- For more extensive review of this case click here.
Negligence In Failing To Require Developer To Comply With Building Code Is Protected By Sovereign Immunity
- Plaintiff suffered serious injuries when he fell from an unguarded retaining wall situated on private property, which was not in conformity with the Building Code of the City because it did not include a guard, fence, or barrier. The Plaintiff claimed that the City’s negligent inspection, or lack of inspection under the City Code, contributed to these injuries.
- In State of Missouri ex rel City of Lee’s Summit v. Hon. Kenneth R. Garrett, the Court held that the promulgation of the building code by the municipality was the exercise of police power conferred on it by the legislature for health and safety; therefor, the action was barred by sovereign immunity. For a more extensive review of this case click here.
$24 million Settlement for improper Use of Electric Line Easements for Internet Services
- In 2017 Judge Benton, wrote an opinion for the Eighth Circuit that held Sho-Me Power Electric Cooperative did not have the right to use fiber-optic cables for a public serving telecommunications purpose because it was not authorized by the easements. Click here to see Barfield v. Sho-Me Power Electric Cooperative; Sho-Me Technologies, LLC.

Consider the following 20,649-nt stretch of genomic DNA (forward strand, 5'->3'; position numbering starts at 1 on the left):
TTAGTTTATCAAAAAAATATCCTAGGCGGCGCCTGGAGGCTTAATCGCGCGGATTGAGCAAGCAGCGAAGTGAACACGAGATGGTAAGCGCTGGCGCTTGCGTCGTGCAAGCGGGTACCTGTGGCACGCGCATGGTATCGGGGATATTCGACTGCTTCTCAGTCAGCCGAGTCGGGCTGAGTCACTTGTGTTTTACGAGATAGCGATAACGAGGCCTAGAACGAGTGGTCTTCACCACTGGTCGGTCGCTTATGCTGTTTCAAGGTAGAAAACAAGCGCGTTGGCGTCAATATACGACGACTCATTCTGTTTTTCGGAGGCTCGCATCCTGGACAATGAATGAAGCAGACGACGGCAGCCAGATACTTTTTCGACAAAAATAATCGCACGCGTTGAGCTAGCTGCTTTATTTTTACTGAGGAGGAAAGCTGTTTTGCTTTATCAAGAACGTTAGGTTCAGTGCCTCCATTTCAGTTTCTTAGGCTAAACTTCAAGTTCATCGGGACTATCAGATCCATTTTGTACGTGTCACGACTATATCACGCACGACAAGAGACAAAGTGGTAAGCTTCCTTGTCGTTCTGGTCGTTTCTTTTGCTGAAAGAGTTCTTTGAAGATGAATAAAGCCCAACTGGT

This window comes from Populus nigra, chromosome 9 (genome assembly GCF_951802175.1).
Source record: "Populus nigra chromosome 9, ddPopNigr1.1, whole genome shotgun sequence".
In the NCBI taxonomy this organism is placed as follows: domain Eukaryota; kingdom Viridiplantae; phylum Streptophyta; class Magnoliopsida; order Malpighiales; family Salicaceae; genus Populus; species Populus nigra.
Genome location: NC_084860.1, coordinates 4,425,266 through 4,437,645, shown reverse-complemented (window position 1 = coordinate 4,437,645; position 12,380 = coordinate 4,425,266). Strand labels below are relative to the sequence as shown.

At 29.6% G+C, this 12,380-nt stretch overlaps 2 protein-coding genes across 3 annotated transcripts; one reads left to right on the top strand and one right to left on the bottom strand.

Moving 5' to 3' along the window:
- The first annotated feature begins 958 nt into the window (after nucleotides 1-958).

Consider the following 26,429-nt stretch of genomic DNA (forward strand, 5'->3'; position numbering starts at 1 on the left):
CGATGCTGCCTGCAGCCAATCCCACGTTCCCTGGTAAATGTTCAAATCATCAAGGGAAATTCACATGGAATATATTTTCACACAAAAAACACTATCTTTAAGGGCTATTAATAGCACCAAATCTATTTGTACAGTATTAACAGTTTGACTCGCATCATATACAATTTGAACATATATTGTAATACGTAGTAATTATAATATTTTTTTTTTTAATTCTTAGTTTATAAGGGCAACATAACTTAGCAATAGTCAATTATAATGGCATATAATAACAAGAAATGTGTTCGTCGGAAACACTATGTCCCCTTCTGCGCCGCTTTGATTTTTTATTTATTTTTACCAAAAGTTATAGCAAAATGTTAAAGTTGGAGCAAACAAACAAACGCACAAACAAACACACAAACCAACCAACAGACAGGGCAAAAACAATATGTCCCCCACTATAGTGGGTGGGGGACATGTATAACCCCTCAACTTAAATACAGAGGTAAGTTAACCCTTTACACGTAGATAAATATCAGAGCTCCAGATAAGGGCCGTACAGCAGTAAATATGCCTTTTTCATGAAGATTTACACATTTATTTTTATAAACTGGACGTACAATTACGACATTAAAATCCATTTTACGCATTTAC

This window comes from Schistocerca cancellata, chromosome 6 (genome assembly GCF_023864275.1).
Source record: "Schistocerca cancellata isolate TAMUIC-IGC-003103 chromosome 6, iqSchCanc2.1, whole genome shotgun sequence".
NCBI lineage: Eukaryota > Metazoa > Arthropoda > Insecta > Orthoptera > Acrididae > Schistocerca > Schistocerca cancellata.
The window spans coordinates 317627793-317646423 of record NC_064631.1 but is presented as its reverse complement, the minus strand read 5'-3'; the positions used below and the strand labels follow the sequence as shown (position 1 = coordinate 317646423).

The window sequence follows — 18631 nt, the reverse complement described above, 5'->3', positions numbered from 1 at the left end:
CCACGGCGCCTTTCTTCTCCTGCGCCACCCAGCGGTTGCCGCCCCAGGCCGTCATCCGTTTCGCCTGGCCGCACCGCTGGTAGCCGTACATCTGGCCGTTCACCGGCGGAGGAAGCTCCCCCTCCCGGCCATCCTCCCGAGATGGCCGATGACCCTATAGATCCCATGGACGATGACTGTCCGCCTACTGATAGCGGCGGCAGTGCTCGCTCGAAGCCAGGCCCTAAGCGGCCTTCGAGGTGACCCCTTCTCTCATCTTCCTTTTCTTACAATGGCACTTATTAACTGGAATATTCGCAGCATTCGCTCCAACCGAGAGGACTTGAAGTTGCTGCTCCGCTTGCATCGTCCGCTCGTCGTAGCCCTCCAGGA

- Sho-Me Power Electric Cooperative, in 2019, settled with landowners a $24 million lawsuit bringing to an end years of litigation involving the illegal use of electric line easements for providing telecommunication services to the public.
- The opinion in this case matters because it provides the reader with a great discussion of easements, a question that frequently comes up in municipal practice. For a more detailed discussion of the case click here.
Howard Wright© 2019